Tuesday, August 10, 2010

The Case for Part 3 in 2D

Many moons ago, a film came around that revolutionised cinema. It was a great story with mass appeal, using computer generated images to create a magical world of toys and heroes and villains. And now, many moons later, it is back.

While series like Shrek have floundered, the original two Toy Story movies were both excellent and Pixar seemed happy enough to let those movies stand. Well, for a while at least, because now, there is third Toy Story film.

I decided not to go and see the 3D version. Really, 3D for me is a "luxury" rather than a necessity, and considering the price of a 3D session is around $20, and I would rather the story blow me away than the visuals, I was more than happy to go see a 2 dimension only version - though this had to wait until a weekend, the only screenings on week nights were in 3D. And luckily, the third Toy Story film was brilliant on so many levels, I didn't need that 3rd dimensional trickery to keep me entertained.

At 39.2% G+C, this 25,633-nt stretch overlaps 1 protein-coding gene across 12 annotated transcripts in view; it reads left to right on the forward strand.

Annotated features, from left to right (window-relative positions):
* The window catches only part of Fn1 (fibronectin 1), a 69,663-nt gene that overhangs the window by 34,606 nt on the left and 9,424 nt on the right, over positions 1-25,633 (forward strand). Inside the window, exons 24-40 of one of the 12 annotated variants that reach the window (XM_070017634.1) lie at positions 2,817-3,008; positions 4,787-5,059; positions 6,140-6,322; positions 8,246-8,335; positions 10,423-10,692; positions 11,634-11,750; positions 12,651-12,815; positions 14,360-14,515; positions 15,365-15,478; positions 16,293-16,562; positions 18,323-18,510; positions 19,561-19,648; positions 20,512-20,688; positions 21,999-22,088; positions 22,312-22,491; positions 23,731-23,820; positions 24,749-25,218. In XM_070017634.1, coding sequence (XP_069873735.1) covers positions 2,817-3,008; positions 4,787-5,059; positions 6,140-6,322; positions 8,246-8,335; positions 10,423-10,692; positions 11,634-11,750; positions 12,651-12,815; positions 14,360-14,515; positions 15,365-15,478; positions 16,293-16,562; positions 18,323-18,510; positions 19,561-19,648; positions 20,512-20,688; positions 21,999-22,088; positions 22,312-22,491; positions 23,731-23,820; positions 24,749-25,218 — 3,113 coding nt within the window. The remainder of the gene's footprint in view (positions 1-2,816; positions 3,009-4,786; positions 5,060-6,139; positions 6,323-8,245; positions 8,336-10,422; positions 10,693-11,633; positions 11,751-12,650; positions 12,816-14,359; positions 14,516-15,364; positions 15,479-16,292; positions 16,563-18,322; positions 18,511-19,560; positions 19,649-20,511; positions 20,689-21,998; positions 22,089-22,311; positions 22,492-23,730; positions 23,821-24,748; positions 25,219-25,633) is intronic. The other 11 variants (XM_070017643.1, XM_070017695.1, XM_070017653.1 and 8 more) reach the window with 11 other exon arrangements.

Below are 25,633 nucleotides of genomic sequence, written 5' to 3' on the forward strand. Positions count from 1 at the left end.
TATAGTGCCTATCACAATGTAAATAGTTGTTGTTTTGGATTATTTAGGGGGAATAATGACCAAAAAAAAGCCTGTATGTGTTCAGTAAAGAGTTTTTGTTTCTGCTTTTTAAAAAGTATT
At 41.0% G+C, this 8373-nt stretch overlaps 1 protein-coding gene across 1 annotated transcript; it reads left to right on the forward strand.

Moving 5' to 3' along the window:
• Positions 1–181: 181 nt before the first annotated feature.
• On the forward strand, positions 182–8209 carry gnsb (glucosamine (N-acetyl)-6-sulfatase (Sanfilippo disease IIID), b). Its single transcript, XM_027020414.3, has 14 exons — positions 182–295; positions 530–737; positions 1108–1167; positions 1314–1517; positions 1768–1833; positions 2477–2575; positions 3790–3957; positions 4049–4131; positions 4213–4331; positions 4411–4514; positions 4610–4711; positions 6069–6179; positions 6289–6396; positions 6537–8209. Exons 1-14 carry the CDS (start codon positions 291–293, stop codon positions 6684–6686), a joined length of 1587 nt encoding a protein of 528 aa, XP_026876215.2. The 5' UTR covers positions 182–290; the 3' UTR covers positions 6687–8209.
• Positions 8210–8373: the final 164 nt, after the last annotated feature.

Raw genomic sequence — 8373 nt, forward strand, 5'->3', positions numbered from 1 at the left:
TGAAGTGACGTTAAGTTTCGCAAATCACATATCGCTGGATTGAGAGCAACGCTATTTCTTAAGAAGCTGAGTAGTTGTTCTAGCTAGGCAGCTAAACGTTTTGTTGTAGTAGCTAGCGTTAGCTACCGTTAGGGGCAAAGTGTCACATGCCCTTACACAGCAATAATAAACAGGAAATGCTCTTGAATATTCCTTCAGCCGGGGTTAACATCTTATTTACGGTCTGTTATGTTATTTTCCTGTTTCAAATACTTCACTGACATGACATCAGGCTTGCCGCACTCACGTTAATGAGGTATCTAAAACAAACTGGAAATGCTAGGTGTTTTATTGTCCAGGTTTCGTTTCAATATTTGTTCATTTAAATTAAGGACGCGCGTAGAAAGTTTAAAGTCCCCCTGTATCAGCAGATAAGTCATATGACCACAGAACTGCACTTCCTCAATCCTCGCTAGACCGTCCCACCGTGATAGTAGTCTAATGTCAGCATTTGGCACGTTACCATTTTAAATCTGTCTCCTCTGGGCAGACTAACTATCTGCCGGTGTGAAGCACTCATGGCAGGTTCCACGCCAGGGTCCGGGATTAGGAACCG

As the session was at midday and there were few attendees, the film was fairly quiet, but I imagined that, at a fuller session populated with more adults than children, some of the popular culture references and knowing nudges would have been greeted with loud laughter. As it was, Barbie beating the bimbo blonde stereotype and standing up for democracy with a very impassioned and intellectual argument had me smiling to myself, as did some of Ken's more dated wardrobe items.

But then you don't need to have a mild knowledge of history or sociological stereotypes to appreciate what is going on. The main action of the film, and there is a lot of it (2 hours worth), is simple and pleasurable enough for all
to enjoy.